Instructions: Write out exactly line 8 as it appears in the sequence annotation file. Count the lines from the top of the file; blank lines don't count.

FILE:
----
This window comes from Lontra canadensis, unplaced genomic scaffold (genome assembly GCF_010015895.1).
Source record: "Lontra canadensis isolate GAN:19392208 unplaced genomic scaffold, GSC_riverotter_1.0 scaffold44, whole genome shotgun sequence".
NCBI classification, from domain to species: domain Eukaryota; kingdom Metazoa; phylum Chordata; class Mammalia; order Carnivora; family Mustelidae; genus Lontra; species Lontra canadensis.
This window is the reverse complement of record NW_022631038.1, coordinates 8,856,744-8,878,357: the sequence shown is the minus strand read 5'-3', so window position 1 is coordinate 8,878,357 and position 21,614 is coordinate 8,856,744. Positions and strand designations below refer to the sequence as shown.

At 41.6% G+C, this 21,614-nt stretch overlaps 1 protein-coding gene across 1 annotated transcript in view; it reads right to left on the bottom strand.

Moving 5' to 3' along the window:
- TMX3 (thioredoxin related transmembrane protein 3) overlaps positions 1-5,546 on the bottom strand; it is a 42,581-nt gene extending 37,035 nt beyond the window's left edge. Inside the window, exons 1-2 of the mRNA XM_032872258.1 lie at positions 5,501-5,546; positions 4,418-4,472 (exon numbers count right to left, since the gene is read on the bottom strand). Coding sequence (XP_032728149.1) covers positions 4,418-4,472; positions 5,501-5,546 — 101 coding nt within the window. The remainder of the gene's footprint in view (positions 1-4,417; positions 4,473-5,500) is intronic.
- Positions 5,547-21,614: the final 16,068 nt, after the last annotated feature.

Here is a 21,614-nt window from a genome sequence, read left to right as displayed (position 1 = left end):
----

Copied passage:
- Positions 5,547-21,614: the final 16,068 nt, after the last annotated feature.